Syllabus: Literary Feasts: Representations of Food in Modern Narrative

This is part of our Campus Spotlight on Middlebury College.

I have taught this course in various formats: as a semester 3-days (50 min) or 2-days (75 min) per week class, or as an intensive 2 hours class 4 days a week during the shorter Winter Term (4 weeks). For larger groups, it works better with the 2 days per week schedule, as it allows for more discussion time (which I often organize in small groups to maximize time and allow everybody to speak and participate). Screenings are always outside of class.

Each unit/week introduces and prepares the grounds for the next one. For example, Week 3 discussion about the cook as an artist searching for perfection has already been anticipated when discussing Eat Drink Man Woman in Week 2, and is reprised in Week 7 when watching Big Night, or in Week 8 when discussing Tampopo and Jiro’s Dreams of Sushi.

Besides class participation, the main assignments for assessment are a journal, a midterm, an oral presentation (usually done in pairs) and a final project.  Throughout the semester, students keep a journal where they respond to the readings and films, or reflect on class discussion.  The journal is often brought to class, and entries or questions are shared in small group discussions.  I check and collect the journals twice. The final project is inspired by the reading of several short stories and consists of a personal food story.  I provide precise guidelines for content and formatting, and collect all the stories in a shared folder on our Canvas site. Students really enjoy reading each other’s food-related story and creating their own collection of literary feasts.

—Sandra Carletti

 

Food and life experiences are inextricably linked. In this course, we will examine the ways in which literature uses food to represent and understand the human experience  We will focus on the various symbolic functions of food associated with the images of cooking, eating, drinking, and feasting presented in these literary works. Class discussion will be supplemented by the viewing of films about food and eating, and by the reading of secondary-critical material that will help us to frame our literary discussion while expanding it toward contemporary food issues (sustainability, food security, ethnicity, national identity, etc.). The course will include a few events related to the main theme of our investigation, such as a guest lecture and a dinner. There will be a midterm, an oral presentation and a final project (details will be explained in class). Attendance to class, screenings and other events is mandatory. Students will keep a journal throughout the semester (I will discuss the details on the first day of class). Students with advanced work in Italian can read some of the materials, and write one paper, in Italian.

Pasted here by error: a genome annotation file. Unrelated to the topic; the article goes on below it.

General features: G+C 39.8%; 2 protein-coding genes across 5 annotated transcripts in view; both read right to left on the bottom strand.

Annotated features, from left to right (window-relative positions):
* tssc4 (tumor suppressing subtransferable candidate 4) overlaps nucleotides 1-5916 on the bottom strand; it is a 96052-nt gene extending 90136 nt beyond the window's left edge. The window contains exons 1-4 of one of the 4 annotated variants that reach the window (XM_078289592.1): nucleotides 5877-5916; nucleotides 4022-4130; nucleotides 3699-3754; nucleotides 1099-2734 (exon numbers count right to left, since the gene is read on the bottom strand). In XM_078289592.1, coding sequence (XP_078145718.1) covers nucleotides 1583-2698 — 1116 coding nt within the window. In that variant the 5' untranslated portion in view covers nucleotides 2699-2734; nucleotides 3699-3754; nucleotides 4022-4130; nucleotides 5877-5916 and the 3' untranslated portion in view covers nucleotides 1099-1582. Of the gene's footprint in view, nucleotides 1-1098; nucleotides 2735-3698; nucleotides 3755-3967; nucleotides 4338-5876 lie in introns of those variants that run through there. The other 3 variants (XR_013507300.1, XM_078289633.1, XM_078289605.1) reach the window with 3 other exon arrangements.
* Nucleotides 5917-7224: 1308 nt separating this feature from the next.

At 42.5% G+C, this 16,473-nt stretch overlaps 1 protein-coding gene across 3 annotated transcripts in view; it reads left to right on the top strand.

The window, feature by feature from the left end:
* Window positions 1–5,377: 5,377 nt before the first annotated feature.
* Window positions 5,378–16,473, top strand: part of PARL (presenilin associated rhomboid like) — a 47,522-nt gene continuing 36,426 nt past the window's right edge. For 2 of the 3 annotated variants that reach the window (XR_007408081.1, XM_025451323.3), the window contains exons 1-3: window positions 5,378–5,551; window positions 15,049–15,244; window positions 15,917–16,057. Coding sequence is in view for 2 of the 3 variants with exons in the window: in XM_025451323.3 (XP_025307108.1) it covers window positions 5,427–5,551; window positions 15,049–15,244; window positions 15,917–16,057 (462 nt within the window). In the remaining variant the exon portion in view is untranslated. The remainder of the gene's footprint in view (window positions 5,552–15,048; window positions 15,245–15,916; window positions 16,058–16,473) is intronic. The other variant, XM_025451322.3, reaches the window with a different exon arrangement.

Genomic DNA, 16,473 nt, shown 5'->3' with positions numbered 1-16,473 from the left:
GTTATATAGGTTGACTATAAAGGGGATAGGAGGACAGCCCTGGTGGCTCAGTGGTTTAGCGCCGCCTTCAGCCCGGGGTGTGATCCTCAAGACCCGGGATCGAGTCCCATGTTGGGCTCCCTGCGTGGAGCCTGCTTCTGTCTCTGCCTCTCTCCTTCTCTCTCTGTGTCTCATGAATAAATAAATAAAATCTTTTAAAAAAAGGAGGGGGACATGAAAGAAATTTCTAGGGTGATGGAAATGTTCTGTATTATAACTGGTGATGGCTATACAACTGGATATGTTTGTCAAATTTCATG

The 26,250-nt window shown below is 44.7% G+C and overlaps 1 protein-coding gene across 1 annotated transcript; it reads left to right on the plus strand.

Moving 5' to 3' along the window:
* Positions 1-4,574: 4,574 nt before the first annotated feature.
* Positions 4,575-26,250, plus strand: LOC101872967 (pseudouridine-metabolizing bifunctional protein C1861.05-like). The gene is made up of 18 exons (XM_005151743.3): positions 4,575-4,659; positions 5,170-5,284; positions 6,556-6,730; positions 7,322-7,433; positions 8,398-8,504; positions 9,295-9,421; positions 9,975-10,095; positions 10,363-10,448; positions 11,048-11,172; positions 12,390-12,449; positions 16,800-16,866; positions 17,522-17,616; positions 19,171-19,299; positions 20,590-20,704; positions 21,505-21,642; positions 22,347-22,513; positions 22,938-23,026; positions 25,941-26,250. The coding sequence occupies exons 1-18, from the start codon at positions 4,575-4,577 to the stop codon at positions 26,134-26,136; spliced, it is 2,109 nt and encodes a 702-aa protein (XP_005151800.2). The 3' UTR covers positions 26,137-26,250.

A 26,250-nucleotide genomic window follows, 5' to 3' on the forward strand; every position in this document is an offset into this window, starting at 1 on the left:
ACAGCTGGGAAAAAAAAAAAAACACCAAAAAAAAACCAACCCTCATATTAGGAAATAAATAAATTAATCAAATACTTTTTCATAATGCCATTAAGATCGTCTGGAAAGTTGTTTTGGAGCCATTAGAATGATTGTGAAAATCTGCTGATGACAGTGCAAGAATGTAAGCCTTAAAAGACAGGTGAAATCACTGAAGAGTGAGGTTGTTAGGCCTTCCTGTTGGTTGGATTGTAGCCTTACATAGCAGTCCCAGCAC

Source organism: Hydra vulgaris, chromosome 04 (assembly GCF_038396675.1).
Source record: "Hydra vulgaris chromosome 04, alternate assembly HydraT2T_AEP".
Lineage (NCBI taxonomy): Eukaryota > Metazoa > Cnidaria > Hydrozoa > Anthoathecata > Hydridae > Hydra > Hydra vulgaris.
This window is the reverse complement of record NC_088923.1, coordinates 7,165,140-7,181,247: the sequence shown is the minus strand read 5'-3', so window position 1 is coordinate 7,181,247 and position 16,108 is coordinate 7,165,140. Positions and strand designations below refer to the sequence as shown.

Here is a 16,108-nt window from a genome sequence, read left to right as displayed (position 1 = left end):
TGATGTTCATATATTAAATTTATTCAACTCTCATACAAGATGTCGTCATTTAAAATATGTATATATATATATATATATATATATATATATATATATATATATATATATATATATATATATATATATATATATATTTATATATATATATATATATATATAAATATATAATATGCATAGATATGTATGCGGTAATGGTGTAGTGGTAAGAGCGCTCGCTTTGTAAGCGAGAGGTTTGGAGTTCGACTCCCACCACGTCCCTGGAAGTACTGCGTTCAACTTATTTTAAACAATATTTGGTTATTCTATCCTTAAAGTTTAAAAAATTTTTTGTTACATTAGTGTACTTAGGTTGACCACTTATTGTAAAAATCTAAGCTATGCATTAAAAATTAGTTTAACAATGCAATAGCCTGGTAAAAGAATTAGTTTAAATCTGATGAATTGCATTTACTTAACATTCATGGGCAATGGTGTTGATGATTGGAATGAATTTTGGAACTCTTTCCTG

Texts (at the bookstore)
  • Laura Esquivel, Like Water for Chocolate
  • Tomasi Di Lampedusa, The Leopard
  • Linda Furiya, Bento Box in the Heartland
  • Joanne Harris, Chocolat
  • Suggested: B. Marranca, ed., A Slice of Life. Contemporary Writers on Food
On Canvas
  • Isak Dinesen, Babette’s Feast 
  • Ernest Hemingway, “Hunger Was a Good Discipline
  • Elisabeth Telfer, Food for Thought. Philosophy and Food (chapters)
  • Elio Vittorini, Conversations in Sicily (excerpts)
  • Sarah Kofman, Rue Ordener Rue Labat (excerpts)
  • Selections from :
  • A.V. Avakian, ed., Through the Kitchen Window. Women explore the Intimate Meaning of Food and Cooking
  • De Salvo & E. Giunta, eds., The Milk of Almonds. Italian American Women Writers on Food and Culture
  • Michael Pollan, The Omnivore Dilemma

Other materials will be made available on Canvas as needed.

Films
  • Babette’s Feast, Denmark, 1987, Dir. Gabriel Axel
  • Eat, Drink, Man, Woman, Taiwan, 1994, Dir. Ang Lee
  • Chocolat, UK/USA, 2000, Dir. Lasse Hallstrom
  • Il Gattopardo, Italy, 1963, Dir. Luchino Visconti (selected clips)
  • Big Night, USA, 1998, Dir. Stanley Tucci and Campbell Scott
  • Jiro’s Dreams of Sushi, USA, 2011, Dir. David Gelb.
  • Tampopo, Japan 1985, Dir. Yuzo Itami